Courses

Fall 2020

AS 199 UB Seminar: The Idea of India

Instructor: Walt Hakala

Tomb of Tipu Sultan, Srirangapatnam
Tomb of Tipu Sultan (d. 1799), Srirangapatna. Photo. W.Hakala

AS 221 (Reg #21795), MoWeFr 10:00AM – 10:50AM, Filmore 351, 3 credits

70 years after gaining independence, and more than a century after beginning its struggle for independence from Britain, this course will evaluate the legacy of India as both an idea and a reality by asking unresolved questions such as

  • To what extent has postcolonial India lived up to the promises outlined in the preamble to its 1949 constitution “to secure to all its citizens” justice, liberty, equality, and fraternity? 
  • What role has colonialism played in shaping present-day Indian society? 
  • How have perceptions of India changed outside India? How (if at all) are they connected with reality of life within India?

“The Idea of India” will serve as an introduction to the vexed histories of colonialism, caste, gender, religion, language, and politics in modern India. Students enrolled in the course will examine primary sources and secondary scholarship to understand debates about India’s status (aspiration or actual) as an independent political, cultural, and economic unit. Through online “running notes” and exercises, in-class debates, and a final project, students will employ various media (written, oral, visual) to argue, synthesize, and critically analyze unresolved questions about India’s past, present, and future. We will connect ethical debates about area studies with discussions of academic integrity to explore the broader political implications of how, why, and for whom knowledge gets produced. No prerequisite coursework or experience with Asian Studies is expected prior to the start of the course.

AS 221 / ENG 222 Survey of Asian Literature

Instructor: Walt HakalaTwo lovers

AS 221 (Reg #21424), MoWeFr 2:00PM – 2:50PM, Clemens 06 (basement), 3 credits

This course will introduce students to narratives of romance that span Asia’s wide variety of religious, literary, theatrical, and cinematic traditions. Rather than defining romance by what it contains, we will instead consider what romance as a genre does. Through this approach, it becomes possible to examine why certain narratives were compelling enough to be transmitted across and preserved within a diverse range of cultures and historical periods. “Texts” include English translations of Sanskrit drama, The Arabian Nights, an early Japanese novel, recent Bollywood cinema, Korean television melodramas, and the worldwide Harlequin Romance phenomenon.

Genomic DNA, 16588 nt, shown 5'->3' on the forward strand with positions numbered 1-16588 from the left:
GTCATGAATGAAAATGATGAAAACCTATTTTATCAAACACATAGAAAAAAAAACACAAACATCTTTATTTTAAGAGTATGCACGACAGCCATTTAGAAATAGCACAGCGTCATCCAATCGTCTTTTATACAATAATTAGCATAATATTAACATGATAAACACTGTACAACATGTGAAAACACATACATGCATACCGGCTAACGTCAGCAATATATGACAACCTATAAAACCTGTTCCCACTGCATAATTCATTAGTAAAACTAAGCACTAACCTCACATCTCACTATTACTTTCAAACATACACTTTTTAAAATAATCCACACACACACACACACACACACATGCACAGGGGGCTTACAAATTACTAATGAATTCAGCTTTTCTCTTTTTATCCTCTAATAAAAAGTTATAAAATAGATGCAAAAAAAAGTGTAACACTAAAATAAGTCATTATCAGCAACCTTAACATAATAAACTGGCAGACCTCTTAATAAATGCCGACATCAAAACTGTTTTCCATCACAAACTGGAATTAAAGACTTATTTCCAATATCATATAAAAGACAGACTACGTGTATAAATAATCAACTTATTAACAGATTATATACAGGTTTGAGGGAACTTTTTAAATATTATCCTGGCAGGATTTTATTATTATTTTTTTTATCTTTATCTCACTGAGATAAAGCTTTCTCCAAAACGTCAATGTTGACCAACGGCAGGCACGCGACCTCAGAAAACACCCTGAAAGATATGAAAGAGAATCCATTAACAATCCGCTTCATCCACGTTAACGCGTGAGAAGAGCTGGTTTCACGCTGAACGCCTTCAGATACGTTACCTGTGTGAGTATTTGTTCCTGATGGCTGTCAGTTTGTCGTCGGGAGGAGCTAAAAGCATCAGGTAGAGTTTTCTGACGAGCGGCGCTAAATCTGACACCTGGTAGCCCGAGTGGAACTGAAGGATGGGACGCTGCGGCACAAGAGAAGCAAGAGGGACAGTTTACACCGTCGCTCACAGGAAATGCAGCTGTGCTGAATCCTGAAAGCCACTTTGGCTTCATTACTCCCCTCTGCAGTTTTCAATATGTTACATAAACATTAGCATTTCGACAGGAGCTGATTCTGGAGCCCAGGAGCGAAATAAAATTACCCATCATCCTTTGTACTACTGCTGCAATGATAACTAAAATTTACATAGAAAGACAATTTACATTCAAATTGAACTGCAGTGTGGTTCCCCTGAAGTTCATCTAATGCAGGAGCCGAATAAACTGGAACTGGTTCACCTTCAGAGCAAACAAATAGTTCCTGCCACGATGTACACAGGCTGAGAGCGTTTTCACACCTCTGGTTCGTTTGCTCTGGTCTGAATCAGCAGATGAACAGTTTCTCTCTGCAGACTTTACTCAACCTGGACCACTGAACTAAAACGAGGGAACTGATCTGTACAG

Satisfies 200-level requirements for English and a “Core Course” requirement for Asian Studies majors and minors. Fulfills Global and Thematic Pathway requirements in the UB Curriculum. No prerequisite coursework or knowledge of a foreign language is expected prior to the start of the course. This course is the same as ENG 222 and course repeat rules will apply. Students should consult with their major department regarding any restrictions on their degree requirements.

AS 333 South Asian Cinema: Bollywood and Beyond

Instructor: TBD

AS 333 (Reg #22193), Th 7:00PM – 9:40PM, Clemens 322, 3 credits

Bollywood poster

This course is a chronological exploration of Hindi cinema, stretching from the 1940s to the present. With its flashy item numbers, chocolate, heroes, masala films, and playback singers, Bollywood films offer delights that no other genre can. But beneath its flashy exterior, Bollywood also offers moral lessons for social uplift, provides examples of changing class and family dynamics, tracks the influence of the West on a decidedly South Asian art form, and has its finger perennially on the cultural pulse of India.